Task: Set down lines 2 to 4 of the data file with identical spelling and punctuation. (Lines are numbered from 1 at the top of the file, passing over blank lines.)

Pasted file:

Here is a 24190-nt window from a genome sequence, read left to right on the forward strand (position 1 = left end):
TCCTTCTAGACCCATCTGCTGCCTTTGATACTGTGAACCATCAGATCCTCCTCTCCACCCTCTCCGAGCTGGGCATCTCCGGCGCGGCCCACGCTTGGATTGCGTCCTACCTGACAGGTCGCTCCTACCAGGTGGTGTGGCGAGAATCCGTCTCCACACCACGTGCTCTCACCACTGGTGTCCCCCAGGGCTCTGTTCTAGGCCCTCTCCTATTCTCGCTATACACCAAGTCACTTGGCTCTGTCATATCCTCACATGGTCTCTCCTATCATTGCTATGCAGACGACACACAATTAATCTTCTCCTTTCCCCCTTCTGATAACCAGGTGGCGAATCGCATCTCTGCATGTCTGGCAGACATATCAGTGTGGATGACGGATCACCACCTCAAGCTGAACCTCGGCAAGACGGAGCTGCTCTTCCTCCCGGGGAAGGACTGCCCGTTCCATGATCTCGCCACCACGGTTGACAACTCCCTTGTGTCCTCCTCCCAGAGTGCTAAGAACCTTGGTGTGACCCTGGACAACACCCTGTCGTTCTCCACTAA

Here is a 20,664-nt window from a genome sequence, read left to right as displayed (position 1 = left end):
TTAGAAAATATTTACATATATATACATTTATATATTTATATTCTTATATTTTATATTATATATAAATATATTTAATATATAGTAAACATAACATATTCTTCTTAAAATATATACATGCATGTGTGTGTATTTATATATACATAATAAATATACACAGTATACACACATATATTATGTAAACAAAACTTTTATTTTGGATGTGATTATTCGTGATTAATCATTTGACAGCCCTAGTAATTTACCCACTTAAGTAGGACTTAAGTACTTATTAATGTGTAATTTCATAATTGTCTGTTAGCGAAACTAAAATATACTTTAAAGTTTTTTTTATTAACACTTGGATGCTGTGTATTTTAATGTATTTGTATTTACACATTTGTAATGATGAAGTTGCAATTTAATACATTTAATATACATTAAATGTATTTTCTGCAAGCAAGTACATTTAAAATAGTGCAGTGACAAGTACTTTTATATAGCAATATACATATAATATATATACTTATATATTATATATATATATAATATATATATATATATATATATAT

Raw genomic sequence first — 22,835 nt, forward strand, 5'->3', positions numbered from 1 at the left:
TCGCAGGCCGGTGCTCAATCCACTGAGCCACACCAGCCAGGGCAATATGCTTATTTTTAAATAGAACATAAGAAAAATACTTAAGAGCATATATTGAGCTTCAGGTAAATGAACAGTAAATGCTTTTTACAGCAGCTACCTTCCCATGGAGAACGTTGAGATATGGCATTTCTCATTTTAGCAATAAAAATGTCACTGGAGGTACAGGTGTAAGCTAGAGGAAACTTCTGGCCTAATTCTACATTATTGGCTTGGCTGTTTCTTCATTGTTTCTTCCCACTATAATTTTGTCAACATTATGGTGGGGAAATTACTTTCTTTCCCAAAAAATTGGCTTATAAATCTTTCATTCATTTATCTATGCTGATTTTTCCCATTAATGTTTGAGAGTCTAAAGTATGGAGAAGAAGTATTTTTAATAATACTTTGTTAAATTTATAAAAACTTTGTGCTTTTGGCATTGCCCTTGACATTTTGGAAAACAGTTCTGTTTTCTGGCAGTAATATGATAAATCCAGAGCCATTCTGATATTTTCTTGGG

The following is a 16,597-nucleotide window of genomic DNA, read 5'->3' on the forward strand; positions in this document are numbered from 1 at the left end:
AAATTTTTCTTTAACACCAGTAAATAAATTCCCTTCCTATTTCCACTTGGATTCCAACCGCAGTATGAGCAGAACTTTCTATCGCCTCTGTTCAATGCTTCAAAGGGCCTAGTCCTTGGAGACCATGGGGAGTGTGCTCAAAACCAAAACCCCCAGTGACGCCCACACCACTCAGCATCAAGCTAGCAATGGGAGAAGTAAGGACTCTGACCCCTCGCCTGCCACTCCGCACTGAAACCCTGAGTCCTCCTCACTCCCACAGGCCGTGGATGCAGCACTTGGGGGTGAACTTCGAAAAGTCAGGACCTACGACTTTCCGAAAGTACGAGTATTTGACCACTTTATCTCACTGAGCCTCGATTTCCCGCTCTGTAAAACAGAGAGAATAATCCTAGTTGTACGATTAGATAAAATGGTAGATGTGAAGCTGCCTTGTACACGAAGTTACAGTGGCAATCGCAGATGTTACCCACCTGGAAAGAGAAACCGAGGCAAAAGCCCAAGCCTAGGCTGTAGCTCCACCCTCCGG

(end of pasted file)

TCCTTCTAGACCCATCTGCTGCCTTTGATACTGTGAACCATCAGATCCTCCTCTCCACCCTCTCCGAGCTGGGCATCTCCGGCGCGGCCCACGCTTGGATTGCGTCCTACCTGACAGGTCGCTCCTACCAGGTGGTGTGGCGAGAATCCGTCTCCACACCACGTGCTCTCACCACTGGTGTCCCCCAGGGCTCTGTTCTAGGCCCTCTCCTATTCTCGCTATACACCAAGTCACTTGGCTCTGTCATATCCTCACATGGTCTCTCCTATCATTGCTATGCAGACGACACACAATTAATCTTCTCCTTTCCCCCTTCTGATAACCAGGTGGCGAATCGCATCTCTGCATGTCTGGCAGACATATCAGTGTGGATGACGGATCACCACCTCAAGCTGAACCTCGGCAAGACGGAGCTGCTCTTCCTCCCGGGGAAGGACTGCCCGTTCCATGATCTCGCCACCACGGTTGACAACTCCCTTGTGTCCTCCTCCCAGAGTGCTAAGAACCTTGGTGTGACCCTGGACAACACCCTGTCGTTCTCCACTAA

Here is a 20,664-nt window from a genome sequence, read left to right as displayed (position 1 = left end):
TTAGAAAATATTTACATATATATACATTTATATATTTATATTCTTATATTTTATATTATATATAAATATATTTAATATATAGTAAACATAACATATTCTTCTTAAAATATATACATGCATGTGTGTGTATTTATATATACATAATAAATATACACAGTATACACACATATATTATGTAAACAAAACTTTTATTTTGGATGTGATTATTCGTGATTAATCATTTGACAGCCCTAGTAATTTACCCACTTAAGTAGGACTTAAGTACTTATTAATGTGTAATTTCATAATTGTCTGTTAGCGAAACTAAAATATACTTTAAAGTTTTTTTTATTAACACTTGGATGCTGTGTATTTTAATGTATTTGTATTTACACATTTGTAATGATGAAGTTGCAATTTAATACATTTAATATACATTAAATGTATTTTCTGCAAGCAAGTACATTTAAAATAGTGCAGTGACAAGTACTTTTATATAGCAATATACATATAATATATATACTTATATATTATATATATATATAATATATATATATATATATATATAT